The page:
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Court of Appeal Justice Kairu Gatembu has agreed with the May 14 decision by the High Court that President Uhuru Kenyatta can be sued in his official capacity.
While delivering his rulling on Friday, August 20, Gatembu together with Justice Fatuma Sichale shared the same argument and rulling that President Uhuru Kenyatta can be sued in his official capacity.
"The High Court record continued to show that there was no appearance for the first respondent, the president. The President was served via email on 21st December. The president can be sued in his personal capacity during his tenure," Gatembu ruled.
In her judgement, Justice Sichale ruled that President Uhuru cannot identify himself as Wanjiku - a common mwananchi- given that the office he occupies dictates he is President 24/7.
“His Excellency the President cannot be a Wanjiku. I agree with the High Court that the President cannot initiate changes through popular Initiative,” she stated.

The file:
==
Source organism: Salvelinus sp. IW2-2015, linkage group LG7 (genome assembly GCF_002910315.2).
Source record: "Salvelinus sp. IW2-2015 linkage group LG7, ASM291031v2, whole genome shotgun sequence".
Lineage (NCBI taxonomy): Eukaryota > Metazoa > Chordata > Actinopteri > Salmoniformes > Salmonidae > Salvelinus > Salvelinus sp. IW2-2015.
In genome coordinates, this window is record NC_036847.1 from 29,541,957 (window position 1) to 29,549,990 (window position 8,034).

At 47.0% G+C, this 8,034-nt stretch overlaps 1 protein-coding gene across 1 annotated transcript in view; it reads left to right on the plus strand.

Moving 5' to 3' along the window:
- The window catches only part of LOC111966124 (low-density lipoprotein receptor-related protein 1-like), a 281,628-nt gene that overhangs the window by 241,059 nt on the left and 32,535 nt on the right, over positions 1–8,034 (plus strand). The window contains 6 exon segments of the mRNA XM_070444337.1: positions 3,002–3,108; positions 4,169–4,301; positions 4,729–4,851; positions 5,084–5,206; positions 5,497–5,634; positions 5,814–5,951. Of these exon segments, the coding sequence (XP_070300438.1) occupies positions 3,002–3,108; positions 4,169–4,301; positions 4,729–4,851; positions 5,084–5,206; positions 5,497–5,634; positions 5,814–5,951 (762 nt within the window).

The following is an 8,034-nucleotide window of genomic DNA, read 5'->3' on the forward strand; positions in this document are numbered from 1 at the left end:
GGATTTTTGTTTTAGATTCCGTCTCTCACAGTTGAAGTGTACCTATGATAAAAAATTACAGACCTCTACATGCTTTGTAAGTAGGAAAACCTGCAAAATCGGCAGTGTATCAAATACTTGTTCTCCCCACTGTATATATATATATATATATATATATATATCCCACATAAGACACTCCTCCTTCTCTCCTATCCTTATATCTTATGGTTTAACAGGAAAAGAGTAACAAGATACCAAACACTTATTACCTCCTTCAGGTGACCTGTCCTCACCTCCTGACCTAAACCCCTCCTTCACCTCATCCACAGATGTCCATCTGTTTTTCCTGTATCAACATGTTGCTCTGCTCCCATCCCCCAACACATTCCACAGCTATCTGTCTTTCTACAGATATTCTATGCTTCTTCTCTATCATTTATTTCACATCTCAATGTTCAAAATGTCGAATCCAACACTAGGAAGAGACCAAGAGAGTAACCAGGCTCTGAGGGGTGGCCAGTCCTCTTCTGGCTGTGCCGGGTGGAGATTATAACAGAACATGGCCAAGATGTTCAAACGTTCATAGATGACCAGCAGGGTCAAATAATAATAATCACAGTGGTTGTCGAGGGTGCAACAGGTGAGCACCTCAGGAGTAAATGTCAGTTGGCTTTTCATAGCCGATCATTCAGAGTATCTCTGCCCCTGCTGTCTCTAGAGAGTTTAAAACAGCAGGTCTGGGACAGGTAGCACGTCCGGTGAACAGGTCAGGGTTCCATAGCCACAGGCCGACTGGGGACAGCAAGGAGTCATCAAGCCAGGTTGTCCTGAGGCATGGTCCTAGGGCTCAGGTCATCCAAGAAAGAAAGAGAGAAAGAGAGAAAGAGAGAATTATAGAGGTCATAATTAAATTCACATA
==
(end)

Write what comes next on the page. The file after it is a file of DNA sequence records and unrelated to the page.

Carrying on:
Gatembu further agreed with the High Court's decision on the involvement of President Uhuru in the BBI process terming it as irregular.
He ruled that the President and Executive cannot initiate amendments by popular initiative, on grounds that the route is a preserve of the general public.
“The president’s involvement in the BBI was not in his private capacity. It was also necessary for the public to be supplied with adequate copies of the Bill for their consumption before collection of their signatures,” Gatembu said.
The involvement of President Uhuru in the BBI process predominantly featured in the High Court rulling presided over by Justice Joel Ngugi and justices George Odunga, Jairus Ngaah, Teresia Matheka and Chacha Mwita who ruled in favour of eight petitioners who sought to bar the bill from proceeding to a referendum.
While stating their case, the eight petitioners including economist David Ndii, Kenya National Union of Nurses, Thirdway Alliance, 254Hope, Justus Juma and Moraa Omoke argued that the BBI bill was not a popular initiative but an agenda based on changing political waves within the country.
In the 500 page judgment, the judges analyzed whether due process was followed when the bill was being drafted, presented to the County Assemblies and eventually Parliament and whether it was a popular initiative that should proceed to a referendum.